There are a lot of reasons to investigate Google. Its near-monopoly over digital advertising alone is reason enough to crack open the books. Recent changes to the way it manages YouTube payments chopped away potential revenue from thousands, only to slide even more money into the company’s giant maw.
But all of that hasn’t ruffled a feather on the right—until now. Reuters reports that Senate Finance Committee Chairman Orrin Hatch has asked the Federal Trade Commissions to look into the “competitive effects of Google’s conduct in search and digital advertising.” Hatch’s move is clearly designed to appease Trump, who on Monday made a ludicrous charge that the search engine was ”suppressing voices of Conservatives and hiding information” by returning search results that featured more regular news outlets than alt-Reich blogs.
Not only did none of Google’s monopoly powers previously warrant attention from Hatch or other Republicans, but the last time Trump tweeted about Google, it was to complain that the European Union was fining the company in an antitrust action. But now that Trump has conceived an imaginary plot to make bad news stories appear next to his name, Hatch is all over this thing.
Read more: feeds.dailykosmedia.com
Screen House Plans10 months, 23 days ago
Screen house design
The screen house, built as shown in the plans below, is large enough for two families to while away the best of days in. The warm glow, and the fresh scent of cedar, plus the detailed doors and a gorgeous 1×6 cedar board ceiling, make the inside of this screen house as inviting as its outside.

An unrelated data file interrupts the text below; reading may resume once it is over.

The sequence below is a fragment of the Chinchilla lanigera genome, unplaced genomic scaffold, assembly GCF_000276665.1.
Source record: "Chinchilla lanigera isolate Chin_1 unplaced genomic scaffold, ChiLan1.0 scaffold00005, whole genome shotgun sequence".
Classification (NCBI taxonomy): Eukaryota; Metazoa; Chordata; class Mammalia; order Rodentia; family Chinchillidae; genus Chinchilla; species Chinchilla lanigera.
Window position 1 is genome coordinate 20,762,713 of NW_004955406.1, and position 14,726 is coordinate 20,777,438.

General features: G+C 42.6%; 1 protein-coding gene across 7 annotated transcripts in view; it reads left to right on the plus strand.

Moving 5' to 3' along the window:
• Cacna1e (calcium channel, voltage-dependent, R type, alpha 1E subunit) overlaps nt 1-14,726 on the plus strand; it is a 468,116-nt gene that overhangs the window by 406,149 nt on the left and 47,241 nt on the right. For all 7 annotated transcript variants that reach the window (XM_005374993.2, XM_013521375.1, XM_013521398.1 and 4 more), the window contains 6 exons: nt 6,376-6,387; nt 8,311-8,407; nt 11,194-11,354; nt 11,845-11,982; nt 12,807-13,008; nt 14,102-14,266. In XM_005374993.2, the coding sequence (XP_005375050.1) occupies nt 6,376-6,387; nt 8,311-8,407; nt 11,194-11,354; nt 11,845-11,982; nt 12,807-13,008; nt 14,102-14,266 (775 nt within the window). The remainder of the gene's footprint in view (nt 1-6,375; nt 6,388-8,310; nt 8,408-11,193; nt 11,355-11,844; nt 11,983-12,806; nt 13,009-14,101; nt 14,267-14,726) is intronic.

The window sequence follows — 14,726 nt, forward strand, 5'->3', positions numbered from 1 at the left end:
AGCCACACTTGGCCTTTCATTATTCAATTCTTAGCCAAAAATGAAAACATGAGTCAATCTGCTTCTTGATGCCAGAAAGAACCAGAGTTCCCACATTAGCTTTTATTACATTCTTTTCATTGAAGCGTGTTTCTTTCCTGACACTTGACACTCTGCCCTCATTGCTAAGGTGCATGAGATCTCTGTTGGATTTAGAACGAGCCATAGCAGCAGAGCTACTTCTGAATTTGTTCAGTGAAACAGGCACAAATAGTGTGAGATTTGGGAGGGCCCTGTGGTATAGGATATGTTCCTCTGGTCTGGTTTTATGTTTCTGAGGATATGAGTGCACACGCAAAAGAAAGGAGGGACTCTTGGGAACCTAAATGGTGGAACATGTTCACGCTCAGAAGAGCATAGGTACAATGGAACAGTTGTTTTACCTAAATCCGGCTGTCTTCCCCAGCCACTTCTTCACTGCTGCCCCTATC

Our porch is built over a hefty foundation of 6×6 preservative-treated pine timbers sunk in a crushed-rock base. Upright timber posts at each corner are notched and lag-bolted to the buried timbers. Each post is also lag-screwed to 2×6 treated joists. The joists hold the posts firmly in place and provide a decay-resistant framework to elevate the cedar decking above ground level. The spectacular open rafter roof is supported by cedar headers bolted to the posts and by stationary doors fastened to the corners. The curved corner brackets not only provide elegant detailing to each corner, but act as reinforced structural bracing (whatever you do, don’t eliminate them).